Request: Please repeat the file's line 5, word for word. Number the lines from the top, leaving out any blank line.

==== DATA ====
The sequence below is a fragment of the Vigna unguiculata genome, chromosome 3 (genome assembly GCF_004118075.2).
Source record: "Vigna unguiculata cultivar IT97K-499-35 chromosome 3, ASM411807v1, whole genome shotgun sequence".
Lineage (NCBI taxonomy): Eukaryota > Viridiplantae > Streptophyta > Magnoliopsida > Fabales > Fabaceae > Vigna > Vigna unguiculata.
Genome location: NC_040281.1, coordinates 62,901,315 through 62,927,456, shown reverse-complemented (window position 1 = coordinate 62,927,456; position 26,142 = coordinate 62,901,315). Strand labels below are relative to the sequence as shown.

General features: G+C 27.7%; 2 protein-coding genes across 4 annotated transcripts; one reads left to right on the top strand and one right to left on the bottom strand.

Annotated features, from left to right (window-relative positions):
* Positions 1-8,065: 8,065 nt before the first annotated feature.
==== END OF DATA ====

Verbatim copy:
General features: G+C 27.7%; 2 protein-coding genes across 4 annotated transcripts; one reads left to right on the top strand and one right to left on the bottom strand.